Once the federal government busted the California Bay Area laboratory co-operative better known as BALCO in the fall of 2003 for distributing steroids and other performance enhancing drugs several high profile athletes were clients and became exposed as steroid cheats.   

Among the names were baseball superstars Jason Giambi and Barry Bonds and at that time back in 2003 the forces began to be set in motion  for the public becoming aware for the first time that there were major league ball players taking steroids and then finding out that there was no steroids test in baseball period.  In 2003 a grand jury hearing was held in December and both Giambi and Bonds testified.  Pieces of their testimonies were eventually leaked to the press by the end of 2003 and in 2004 and for the first time the public became aware that there had never been steroids testing in Major League baseball.  Other things followed after to further uncover steroids use in the game including a tell all book written by a bitter Jose Canseco who acted like a lover scorned and exposed many after he could not get a Major League team to give him a contract before he was ready to call it a career. 

                Once the public became aware that Major League players were not being tested for steroids they demanded answers.  Congress then got involved and not too far after that there was steroids testing in baseball.  The only reason why there is steroid testing today is because the public demanded one.  2004 was the first time Major League Baseball had steroids testing of any kind.  The public would have been aware that there was no steroids testing in Major League Baseball long before 2004 if the baseball writers of America who cover the teams and the locker rooms everyday would have broken the story, if they would have informed the public that there was no steroids testing in baseball.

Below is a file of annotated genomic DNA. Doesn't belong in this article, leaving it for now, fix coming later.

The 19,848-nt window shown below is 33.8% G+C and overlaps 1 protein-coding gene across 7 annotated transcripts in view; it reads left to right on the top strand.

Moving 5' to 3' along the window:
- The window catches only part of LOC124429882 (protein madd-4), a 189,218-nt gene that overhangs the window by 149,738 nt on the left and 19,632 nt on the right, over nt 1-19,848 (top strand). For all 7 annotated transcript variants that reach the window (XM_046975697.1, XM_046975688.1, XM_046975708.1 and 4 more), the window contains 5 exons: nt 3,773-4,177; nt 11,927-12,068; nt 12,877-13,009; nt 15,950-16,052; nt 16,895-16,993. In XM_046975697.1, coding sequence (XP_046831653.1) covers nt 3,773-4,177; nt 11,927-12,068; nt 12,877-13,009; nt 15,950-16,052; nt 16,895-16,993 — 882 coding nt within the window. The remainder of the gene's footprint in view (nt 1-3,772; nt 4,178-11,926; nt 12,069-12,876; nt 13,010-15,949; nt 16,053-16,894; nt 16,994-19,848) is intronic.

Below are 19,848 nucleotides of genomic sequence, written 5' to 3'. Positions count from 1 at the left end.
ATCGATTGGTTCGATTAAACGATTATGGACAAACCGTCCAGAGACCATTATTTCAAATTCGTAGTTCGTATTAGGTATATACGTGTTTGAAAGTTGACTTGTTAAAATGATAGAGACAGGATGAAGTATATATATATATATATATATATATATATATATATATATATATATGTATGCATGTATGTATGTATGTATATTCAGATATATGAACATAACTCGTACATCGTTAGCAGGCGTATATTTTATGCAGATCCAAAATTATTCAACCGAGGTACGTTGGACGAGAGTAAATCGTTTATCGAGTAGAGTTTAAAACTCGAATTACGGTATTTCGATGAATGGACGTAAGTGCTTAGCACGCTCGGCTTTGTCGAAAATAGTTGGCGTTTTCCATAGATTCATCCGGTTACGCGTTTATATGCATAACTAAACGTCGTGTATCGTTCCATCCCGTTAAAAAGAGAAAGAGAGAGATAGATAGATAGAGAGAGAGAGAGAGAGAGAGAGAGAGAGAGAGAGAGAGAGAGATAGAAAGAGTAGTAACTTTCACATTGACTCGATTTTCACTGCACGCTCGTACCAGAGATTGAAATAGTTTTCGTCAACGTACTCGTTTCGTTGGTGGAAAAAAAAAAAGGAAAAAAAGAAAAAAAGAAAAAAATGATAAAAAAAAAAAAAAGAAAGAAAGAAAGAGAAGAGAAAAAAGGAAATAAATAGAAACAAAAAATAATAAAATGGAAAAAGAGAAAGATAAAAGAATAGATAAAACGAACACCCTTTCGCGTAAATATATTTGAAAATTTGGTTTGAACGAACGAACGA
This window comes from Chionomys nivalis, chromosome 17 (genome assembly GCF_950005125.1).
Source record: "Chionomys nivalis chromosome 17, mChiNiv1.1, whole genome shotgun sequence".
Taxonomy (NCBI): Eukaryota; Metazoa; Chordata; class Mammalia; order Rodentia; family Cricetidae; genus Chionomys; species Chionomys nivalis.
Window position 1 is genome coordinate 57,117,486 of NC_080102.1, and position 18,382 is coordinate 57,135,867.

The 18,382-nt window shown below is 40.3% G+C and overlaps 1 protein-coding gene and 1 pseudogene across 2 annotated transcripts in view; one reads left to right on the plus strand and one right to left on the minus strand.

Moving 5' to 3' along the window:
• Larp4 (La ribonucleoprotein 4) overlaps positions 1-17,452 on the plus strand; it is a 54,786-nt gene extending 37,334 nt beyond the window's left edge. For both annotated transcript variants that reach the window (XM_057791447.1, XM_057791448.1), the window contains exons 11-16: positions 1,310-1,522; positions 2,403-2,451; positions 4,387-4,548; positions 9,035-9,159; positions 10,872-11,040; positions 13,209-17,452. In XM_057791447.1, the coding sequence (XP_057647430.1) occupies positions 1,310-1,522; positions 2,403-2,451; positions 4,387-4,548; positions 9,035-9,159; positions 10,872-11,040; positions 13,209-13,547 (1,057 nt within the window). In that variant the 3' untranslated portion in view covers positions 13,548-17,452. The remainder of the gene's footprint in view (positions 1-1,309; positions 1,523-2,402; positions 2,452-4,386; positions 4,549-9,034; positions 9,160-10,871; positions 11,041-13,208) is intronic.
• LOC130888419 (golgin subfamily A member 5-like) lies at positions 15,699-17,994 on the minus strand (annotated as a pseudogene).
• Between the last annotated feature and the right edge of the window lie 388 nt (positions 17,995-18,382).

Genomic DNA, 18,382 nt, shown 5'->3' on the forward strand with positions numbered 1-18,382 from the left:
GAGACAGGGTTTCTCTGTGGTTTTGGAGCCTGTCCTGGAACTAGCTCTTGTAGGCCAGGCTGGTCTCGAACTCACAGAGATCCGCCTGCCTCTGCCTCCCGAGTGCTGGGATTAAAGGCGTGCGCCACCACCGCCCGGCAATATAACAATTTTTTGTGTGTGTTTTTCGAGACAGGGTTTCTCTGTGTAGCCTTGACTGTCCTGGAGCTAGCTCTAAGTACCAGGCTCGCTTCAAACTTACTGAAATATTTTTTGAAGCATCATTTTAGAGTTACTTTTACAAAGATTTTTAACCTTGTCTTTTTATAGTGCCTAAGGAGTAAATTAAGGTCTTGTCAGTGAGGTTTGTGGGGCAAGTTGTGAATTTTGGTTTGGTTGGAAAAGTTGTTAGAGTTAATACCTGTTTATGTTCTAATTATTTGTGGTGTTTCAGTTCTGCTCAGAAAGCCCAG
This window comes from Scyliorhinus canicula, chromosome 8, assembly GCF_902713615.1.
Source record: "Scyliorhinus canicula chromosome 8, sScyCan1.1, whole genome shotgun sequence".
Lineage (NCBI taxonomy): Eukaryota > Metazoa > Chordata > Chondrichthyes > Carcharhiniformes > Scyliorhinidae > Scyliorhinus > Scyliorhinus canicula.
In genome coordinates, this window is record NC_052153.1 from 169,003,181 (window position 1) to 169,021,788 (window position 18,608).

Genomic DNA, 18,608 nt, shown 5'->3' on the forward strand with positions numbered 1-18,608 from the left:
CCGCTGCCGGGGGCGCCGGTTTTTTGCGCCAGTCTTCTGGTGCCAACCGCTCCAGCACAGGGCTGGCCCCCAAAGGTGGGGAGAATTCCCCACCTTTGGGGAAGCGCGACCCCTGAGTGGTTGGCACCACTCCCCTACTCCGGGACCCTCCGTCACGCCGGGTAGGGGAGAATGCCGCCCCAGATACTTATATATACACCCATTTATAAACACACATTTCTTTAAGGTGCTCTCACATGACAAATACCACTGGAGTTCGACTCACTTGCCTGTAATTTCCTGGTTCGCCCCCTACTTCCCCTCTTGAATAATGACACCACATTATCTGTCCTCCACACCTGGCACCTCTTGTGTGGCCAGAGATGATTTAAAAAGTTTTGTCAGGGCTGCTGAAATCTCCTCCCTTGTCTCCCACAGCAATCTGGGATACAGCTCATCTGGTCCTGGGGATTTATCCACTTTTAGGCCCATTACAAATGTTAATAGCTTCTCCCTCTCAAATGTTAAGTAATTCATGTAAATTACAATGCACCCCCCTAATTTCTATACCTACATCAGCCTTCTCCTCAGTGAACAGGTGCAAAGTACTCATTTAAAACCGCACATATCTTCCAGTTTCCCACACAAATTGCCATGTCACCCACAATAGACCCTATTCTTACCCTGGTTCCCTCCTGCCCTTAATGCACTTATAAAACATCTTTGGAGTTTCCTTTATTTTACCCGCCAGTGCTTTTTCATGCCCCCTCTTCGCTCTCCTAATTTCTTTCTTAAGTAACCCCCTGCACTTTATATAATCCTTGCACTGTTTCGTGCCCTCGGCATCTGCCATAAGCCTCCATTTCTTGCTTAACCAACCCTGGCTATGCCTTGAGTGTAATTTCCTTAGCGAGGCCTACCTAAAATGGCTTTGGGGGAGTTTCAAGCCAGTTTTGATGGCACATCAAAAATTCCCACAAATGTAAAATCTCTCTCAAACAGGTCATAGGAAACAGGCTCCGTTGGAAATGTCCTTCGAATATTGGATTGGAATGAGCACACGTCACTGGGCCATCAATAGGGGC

To think that there ever was such an article written before the Balco bust and then there was an eventual revelation by the public that there was no steroids testing is not true.  There never was.  Not once, not one newspaper article, column nor report written informing the public that the guys who we rooted for were deep in the drugs of steroids. 

                As much as stories are broken in the media today, whether the issue be big or small if it is something of substance, especially something scandalous the story spreads like wildfire and becomes among the top news of the day.  If a baseball writer or anyone else in the media would have raised the question of steroids use and steroids testing back in the days of what we now know as the steroids era it would immediately peeked the curiosity of every baseball fan in America and we all would have looked at all the homeruns that we watched off the bats of McGwire and Sosa a lot more cynically.  The same way we look at big homerun numbers now cynically when we get a guy like Jose Bautista who hit 54 homeruns in 2010 which came just six five homeruns shy of matching the homerun total from the previous 10 seasons of his career before that season.   Bautista’s stunning homerun season came during a time that we now have steroids testing in the game.  So Bautista was tested that season and even with that some of us were looking at him cynically now and still do.